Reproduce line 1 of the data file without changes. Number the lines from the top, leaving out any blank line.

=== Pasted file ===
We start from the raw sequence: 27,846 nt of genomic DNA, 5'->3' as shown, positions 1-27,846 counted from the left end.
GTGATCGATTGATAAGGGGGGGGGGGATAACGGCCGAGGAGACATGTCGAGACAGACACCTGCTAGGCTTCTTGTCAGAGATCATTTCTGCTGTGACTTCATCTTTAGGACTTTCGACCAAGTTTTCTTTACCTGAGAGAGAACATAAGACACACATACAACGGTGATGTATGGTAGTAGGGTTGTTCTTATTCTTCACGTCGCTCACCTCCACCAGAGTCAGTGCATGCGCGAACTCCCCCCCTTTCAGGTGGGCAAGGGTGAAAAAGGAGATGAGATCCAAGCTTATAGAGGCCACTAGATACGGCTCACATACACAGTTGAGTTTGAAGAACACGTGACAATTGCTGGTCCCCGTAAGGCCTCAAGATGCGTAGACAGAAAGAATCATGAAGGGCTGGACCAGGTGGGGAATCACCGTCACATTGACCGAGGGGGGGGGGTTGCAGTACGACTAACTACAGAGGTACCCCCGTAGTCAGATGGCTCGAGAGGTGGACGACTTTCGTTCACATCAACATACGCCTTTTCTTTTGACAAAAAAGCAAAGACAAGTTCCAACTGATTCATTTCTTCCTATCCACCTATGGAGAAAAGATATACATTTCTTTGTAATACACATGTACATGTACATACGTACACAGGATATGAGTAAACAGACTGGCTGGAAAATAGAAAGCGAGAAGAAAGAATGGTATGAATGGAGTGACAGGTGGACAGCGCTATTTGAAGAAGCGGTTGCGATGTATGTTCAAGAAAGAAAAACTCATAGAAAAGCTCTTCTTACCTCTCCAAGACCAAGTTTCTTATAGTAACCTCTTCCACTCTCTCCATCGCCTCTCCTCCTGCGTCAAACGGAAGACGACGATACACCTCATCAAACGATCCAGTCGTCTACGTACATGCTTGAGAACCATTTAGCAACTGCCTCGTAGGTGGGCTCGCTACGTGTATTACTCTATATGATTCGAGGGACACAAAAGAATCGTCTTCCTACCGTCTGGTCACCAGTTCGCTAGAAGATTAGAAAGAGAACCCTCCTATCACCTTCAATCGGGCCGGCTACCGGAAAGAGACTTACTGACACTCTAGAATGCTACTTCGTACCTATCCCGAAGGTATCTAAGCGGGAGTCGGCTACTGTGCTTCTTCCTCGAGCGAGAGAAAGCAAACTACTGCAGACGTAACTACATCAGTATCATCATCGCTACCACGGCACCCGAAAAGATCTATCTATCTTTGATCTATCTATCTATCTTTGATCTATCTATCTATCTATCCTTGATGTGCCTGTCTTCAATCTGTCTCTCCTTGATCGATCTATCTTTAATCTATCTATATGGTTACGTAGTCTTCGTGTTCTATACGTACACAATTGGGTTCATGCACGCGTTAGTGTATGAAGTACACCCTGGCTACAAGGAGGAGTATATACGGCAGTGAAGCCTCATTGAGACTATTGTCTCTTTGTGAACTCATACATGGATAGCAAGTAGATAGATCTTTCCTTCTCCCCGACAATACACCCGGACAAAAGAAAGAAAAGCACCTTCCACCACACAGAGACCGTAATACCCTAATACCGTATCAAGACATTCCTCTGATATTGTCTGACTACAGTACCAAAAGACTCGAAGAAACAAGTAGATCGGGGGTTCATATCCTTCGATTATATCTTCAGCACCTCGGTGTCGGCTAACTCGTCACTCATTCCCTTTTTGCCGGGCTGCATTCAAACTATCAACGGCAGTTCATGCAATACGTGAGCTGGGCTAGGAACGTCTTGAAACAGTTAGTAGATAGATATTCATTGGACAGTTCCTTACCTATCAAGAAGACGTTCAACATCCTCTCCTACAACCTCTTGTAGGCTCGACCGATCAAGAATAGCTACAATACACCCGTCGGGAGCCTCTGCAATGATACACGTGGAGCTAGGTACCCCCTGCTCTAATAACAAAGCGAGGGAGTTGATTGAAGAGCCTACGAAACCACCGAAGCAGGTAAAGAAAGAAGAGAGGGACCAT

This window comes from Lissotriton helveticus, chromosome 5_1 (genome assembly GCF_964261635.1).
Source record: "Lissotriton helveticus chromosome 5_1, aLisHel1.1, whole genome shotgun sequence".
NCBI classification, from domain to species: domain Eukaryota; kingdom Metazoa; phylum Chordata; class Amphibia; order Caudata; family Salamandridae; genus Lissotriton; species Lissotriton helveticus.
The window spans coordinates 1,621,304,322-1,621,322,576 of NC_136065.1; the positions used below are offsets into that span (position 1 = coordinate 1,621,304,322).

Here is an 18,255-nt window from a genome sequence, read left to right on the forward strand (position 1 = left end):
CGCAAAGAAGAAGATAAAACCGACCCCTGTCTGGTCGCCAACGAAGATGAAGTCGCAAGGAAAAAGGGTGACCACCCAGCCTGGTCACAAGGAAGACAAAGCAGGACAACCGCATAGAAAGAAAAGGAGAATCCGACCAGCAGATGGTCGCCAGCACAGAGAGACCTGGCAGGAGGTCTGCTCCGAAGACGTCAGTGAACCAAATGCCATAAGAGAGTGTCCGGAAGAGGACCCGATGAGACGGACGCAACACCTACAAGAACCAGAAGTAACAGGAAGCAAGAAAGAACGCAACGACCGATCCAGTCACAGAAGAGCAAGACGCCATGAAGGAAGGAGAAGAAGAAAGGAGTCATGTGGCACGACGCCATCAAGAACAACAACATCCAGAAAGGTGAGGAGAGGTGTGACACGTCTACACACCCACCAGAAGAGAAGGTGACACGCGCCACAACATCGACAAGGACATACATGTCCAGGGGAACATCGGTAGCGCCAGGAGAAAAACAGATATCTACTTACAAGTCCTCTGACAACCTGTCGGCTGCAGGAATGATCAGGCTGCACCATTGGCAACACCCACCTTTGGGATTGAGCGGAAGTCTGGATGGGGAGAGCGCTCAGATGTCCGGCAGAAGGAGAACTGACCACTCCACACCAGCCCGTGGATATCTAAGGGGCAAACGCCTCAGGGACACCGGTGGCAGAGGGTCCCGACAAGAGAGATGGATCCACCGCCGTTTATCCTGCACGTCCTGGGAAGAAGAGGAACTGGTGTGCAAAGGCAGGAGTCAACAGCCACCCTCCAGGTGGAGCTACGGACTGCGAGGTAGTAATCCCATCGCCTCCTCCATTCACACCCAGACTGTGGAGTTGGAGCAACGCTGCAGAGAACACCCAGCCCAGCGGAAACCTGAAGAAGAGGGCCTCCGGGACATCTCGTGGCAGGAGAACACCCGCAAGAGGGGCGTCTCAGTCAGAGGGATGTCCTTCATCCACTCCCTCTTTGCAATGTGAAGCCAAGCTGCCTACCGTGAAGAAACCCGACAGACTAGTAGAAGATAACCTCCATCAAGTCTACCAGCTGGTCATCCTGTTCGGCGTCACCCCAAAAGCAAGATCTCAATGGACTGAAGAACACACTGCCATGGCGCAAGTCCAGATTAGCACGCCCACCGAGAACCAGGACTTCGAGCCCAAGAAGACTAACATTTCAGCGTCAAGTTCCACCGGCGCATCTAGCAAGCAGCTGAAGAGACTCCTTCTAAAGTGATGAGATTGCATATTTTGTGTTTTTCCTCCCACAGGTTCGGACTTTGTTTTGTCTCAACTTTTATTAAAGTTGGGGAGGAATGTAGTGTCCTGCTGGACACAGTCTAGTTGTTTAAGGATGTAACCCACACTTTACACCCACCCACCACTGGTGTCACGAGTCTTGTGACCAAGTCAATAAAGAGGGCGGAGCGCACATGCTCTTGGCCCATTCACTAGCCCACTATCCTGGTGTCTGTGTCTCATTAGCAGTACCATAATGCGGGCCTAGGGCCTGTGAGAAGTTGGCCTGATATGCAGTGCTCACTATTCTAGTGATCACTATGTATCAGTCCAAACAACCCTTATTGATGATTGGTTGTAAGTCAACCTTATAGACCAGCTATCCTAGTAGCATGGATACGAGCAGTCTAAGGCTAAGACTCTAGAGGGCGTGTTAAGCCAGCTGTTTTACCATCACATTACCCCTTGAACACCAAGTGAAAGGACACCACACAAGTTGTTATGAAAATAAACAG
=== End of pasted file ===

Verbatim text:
We start from the raw sequence: 27,846 nt of genomic DNA, 5'->3' as shown, positions 1-27,846 counted from the left end.